Entrepreneurs are Weakening as Job Creators, But Don't Blame Washington New-business job creation has declined, and not for the reasons you might think.

By Scott Shane

Opinions expressed by Entrepreneur contributors are their own.

Hiring by the nation's entrepreneurs is down.

While that point will surprise few people who lived through the Great Recession and the weak recovery that followed, the duration of the trend probably will. Government data sources point to a more than three-decade-long decline, going back to when data were first collected in the late 1970s.

Small businesses have been adding employees at a slower rate than big businesses for the past two decades. Between 1990 and 2011, employment in businesses with fewer than 500 workers grew by 13.3 percent, while employment in companies with 500 or more people on the payroll increased by 28.6 percent.

This faster rate of employment growth at big businesses has led the small-business share of private-sector employment to shrink over the past nearly two-and-a-half decades. In 1988, businesses with fewer than 500 employees accounted for the majority (54.5 percent) of private-sector workers. In 2011, small businesses were responsible for a minority of private-sector jobs (48.5 percent).

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Not only have existing small businesses been adding workers at a slower rate than big businesses in recent decades, but also Americans have been founding new companies with employees at a substantially lower rate than they did three-and-a-half decades ago. Drawing on the Census Bureau's Business Dynamics Statistics (BDS) database, researchers affiliated with the Brookings Institution recently showed that the rate of new employer firm formation in 2011 was roughly half of what it was in 1977 – a pattern the authors found was present across most industries and metropolitan areas.

While Americans are no longer creating and running small businesses with employees at the same rate they once did, they are starting and managing businesses without employees at a higher rate. Between 1992 and 2011, the per-capita number of employer businesses in the United States declined by 7.3 percent, while the per-capita number of non-employer businesses increased by 30.5 percent, Census data reveal. As a result, the fraction of American businesses with employees shrank from 26.2 percent in 1992 to 20.2 percent in 2011.

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New businesses have become a less important source of job creation than they were three-and-a-half decades ago. Census data indicate that new-business job creation has fallen even faster than the rate of new-employer firm formation, as the number of people working at the average startup has declined along with the pace of creation of new employers. These two trends have combined to push the new-firm share of employment down from 5.7 percent in 1977 to 2.0 percent in 2011.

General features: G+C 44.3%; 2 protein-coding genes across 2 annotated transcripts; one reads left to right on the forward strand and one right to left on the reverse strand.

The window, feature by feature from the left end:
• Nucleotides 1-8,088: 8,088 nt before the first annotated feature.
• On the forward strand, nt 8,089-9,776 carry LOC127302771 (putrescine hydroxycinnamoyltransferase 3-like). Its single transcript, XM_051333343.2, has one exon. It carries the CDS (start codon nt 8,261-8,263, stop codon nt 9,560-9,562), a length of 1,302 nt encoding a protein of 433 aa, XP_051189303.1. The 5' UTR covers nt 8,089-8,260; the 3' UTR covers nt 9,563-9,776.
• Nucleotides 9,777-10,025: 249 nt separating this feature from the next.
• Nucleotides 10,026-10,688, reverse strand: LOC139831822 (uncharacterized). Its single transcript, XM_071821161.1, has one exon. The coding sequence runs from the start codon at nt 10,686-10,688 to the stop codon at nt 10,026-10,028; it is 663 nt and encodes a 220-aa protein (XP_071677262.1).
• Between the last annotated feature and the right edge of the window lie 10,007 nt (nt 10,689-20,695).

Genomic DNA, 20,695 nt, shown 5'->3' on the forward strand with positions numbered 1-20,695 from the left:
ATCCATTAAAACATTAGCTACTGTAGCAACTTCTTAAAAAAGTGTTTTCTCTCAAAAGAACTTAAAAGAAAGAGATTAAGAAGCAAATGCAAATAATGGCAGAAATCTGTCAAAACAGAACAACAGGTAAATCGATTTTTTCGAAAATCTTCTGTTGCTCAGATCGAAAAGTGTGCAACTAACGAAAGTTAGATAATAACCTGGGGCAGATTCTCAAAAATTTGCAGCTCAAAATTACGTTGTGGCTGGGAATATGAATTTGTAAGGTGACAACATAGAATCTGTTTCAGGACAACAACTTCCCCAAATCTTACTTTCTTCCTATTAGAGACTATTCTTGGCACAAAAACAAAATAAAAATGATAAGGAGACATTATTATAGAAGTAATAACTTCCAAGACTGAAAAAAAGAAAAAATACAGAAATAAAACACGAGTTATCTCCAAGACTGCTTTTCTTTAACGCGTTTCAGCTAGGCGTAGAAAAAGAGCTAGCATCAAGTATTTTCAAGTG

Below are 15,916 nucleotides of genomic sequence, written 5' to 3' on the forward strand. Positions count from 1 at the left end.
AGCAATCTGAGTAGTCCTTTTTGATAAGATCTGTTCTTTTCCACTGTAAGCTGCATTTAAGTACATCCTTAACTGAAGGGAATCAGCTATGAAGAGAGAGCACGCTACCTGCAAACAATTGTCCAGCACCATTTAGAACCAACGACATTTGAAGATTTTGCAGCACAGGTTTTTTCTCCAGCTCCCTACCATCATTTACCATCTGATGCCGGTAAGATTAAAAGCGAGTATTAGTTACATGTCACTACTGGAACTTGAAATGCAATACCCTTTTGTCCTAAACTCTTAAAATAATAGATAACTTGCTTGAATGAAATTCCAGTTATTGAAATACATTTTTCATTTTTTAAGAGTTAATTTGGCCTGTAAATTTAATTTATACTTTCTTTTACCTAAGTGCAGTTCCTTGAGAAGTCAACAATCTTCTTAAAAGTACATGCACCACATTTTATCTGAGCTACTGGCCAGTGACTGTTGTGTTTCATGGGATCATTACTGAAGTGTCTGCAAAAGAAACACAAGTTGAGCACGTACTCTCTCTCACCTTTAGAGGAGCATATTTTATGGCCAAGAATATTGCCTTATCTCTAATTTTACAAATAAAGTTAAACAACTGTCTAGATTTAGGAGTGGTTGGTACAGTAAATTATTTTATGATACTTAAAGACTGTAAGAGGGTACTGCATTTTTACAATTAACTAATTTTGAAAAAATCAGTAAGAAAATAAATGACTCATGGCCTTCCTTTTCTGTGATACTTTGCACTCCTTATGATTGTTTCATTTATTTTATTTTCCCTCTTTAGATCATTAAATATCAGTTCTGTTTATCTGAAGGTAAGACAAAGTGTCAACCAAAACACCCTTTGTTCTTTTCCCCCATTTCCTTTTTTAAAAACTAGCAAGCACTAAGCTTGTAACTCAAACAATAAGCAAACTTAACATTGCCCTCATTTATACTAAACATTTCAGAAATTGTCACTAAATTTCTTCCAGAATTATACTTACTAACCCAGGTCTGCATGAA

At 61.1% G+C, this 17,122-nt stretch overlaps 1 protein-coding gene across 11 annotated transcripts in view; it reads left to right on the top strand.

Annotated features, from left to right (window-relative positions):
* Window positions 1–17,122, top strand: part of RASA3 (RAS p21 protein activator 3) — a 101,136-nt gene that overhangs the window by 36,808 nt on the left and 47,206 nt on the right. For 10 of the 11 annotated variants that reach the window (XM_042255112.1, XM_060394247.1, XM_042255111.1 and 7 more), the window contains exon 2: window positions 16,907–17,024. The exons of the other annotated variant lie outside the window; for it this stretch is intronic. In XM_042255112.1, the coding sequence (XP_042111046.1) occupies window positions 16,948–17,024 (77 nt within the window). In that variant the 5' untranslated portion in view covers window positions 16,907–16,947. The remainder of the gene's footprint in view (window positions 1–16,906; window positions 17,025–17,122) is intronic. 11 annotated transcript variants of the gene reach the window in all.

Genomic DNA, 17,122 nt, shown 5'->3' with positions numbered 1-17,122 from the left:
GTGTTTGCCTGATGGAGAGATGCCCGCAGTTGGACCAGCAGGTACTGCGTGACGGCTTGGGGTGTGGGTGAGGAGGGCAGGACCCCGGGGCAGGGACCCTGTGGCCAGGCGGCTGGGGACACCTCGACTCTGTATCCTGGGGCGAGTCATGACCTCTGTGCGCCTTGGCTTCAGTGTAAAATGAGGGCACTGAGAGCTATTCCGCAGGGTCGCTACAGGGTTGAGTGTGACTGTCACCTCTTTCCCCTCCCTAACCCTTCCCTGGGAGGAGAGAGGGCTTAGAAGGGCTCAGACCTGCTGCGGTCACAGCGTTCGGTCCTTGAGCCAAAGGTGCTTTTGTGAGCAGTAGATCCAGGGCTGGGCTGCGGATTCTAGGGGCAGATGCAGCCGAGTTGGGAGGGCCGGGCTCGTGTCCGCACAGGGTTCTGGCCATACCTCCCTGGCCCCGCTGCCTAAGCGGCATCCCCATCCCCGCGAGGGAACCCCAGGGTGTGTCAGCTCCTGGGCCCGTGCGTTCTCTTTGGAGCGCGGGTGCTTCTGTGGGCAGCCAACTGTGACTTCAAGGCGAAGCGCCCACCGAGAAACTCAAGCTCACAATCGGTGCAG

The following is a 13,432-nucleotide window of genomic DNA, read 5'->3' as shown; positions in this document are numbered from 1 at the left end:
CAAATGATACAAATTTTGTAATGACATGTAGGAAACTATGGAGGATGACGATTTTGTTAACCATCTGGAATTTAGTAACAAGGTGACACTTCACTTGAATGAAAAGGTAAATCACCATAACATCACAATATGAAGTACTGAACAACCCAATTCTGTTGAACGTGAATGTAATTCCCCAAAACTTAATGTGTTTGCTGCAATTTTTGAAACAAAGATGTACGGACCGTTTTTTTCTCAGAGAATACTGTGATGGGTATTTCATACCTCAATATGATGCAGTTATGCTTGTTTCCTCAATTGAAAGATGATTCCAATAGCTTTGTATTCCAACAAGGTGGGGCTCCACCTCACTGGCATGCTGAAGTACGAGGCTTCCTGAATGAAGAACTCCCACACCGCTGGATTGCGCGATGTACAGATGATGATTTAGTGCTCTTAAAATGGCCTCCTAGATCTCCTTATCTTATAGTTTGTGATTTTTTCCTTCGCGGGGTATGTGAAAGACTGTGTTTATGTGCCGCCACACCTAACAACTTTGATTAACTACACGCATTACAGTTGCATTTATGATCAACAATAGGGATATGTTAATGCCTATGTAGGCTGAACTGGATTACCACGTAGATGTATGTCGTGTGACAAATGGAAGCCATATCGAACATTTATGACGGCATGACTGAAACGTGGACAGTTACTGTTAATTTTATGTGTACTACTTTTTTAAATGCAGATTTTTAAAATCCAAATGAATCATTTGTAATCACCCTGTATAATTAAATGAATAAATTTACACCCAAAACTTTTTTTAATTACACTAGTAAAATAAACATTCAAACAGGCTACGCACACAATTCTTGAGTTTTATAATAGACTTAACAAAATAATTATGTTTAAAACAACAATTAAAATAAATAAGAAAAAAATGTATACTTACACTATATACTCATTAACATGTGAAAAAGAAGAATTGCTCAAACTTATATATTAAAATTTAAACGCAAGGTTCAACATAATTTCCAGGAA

Self-employed people are less likely to hire other people than they once did, labor market data reveal. Bureau of Labor Statistics (BLS) figures show that the share of self-employed Americans with employees fell from 20.7 percent in 1995 to 13.8 percent in 2010.

Many in Washington will likely point to the other side's policies as the cause of the decline in small- and new-business job creation. But differences between the political parties in their approach to entrepreneurship and small business aren't the most likely explanation. The downward trend has persisted for more than 30 years – through Democratic and Republican administrations, and through a wide variety of conflicting government policies. While government actions might have exacerbated or ameliorated the downward trend over the years, something more fundamental than government action is responsible for the long term decline. The $64,000 question is: What's driving the change?

Related: Venture Capital Is in a Recovery, Not a Bubble

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Scott Shane

Professor at Case Western Reserve University

Scott Shane is the A. Malachi Mixon III professor of entrepreneurial studies at Case Western Reserve University. His books include Illusions of Entrepreneurship: The Costly Myths That Entrepreneurs, Investors, and Policy Makers Live by (Yale University Press, 2008) and Finding Fertile Ground: Identifying Extraordinary Opportunities for New Businesses (Pearson Prentice Hall, 2005).

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